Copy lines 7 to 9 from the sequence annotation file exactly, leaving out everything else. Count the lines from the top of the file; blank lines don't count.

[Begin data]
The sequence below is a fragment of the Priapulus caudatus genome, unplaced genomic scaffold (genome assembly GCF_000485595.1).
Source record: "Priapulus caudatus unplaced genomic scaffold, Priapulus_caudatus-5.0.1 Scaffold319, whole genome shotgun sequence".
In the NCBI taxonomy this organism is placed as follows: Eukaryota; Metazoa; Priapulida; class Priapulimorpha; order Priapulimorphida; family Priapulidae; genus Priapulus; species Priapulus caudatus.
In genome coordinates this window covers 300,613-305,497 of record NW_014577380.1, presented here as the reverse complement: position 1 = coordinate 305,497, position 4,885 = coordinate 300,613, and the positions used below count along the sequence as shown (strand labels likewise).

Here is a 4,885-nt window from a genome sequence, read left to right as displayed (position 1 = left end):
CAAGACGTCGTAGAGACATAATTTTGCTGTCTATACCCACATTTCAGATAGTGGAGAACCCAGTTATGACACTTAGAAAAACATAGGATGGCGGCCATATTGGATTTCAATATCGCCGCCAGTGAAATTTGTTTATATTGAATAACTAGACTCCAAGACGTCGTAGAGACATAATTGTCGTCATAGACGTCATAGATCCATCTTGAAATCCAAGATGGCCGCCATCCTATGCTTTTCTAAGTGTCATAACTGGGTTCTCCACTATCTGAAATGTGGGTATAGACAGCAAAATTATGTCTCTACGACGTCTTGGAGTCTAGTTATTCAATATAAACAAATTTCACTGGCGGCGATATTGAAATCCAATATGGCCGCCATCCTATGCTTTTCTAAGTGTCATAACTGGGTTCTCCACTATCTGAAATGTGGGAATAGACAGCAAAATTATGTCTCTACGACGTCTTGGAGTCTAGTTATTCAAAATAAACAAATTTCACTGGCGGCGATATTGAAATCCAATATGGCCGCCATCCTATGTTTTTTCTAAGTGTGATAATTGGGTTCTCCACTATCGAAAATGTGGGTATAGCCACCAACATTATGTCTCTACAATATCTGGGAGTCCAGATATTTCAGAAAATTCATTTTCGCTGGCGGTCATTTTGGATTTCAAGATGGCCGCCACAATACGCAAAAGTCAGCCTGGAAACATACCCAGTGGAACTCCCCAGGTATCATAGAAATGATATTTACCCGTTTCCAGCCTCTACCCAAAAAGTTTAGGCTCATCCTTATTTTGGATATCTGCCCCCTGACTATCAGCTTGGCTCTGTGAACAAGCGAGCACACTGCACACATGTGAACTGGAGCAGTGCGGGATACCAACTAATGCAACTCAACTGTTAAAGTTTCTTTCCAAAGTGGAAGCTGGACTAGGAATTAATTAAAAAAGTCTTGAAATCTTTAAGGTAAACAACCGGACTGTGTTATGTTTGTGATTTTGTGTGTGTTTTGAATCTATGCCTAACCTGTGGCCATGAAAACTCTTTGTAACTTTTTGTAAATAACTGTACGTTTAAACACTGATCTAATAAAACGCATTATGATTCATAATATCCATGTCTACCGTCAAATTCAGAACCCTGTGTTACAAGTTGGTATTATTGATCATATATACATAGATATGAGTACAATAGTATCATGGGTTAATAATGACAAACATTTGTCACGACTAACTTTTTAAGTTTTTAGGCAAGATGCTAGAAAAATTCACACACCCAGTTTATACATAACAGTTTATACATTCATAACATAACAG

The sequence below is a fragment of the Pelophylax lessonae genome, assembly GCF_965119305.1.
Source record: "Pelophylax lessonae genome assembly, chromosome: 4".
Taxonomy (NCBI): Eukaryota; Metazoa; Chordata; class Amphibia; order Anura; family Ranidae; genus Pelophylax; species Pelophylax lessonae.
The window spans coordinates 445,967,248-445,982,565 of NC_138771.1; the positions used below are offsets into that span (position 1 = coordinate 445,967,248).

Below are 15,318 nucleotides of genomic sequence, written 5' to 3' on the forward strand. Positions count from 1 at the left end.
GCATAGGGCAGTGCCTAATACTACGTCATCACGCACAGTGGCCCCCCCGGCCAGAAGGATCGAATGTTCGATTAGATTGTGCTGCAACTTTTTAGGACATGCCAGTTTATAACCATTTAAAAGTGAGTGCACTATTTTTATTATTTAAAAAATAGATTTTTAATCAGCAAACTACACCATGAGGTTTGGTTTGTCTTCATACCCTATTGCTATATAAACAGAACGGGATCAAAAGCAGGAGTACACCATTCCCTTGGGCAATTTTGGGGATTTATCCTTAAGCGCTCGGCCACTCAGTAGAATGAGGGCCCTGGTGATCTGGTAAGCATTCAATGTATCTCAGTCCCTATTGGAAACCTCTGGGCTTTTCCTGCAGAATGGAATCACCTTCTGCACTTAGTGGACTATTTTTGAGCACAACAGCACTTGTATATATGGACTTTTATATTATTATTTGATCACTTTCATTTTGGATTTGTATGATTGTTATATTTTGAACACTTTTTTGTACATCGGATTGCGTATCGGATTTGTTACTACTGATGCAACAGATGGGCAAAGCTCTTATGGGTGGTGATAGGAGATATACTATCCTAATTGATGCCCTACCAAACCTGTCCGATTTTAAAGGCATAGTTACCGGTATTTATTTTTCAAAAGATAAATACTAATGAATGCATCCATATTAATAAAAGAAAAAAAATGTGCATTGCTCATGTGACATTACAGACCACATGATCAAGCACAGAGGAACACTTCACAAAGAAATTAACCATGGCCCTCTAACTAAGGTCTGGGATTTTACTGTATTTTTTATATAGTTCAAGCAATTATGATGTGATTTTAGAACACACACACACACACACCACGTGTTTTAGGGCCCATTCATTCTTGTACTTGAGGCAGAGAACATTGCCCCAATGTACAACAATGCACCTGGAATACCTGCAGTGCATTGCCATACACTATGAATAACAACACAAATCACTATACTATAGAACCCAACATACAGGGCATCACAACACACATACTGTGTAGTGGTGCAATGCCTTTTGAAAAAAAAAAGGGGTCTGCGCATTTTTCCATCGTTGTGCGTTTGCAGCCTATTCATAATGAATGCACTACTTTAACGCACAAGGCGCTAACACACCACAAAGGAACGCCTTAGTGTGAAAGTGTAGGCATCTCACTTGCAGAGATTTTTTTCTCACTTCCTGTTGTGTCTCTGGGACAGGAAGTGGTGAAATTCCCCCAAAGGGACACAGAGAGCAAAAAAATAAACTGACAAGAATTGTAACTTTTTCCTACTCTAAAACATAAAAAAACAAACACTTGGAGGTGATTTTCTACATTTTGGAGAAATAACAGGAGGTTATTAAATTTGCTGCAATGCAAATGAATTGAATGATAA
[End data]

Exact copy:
The sequence below is a fragment of the Pelophylax lessonae genome, assembly GCF_965119305.1.
Source record: "Pelophylax lessonae genome assembly, chromosome: 4".
Taxonomy (NCBI): Eukaryota; Metazoa; Chordata; class Amphibia; order Anura; family Ranidae; genus Pelophylax; species Pelophylax lessonae.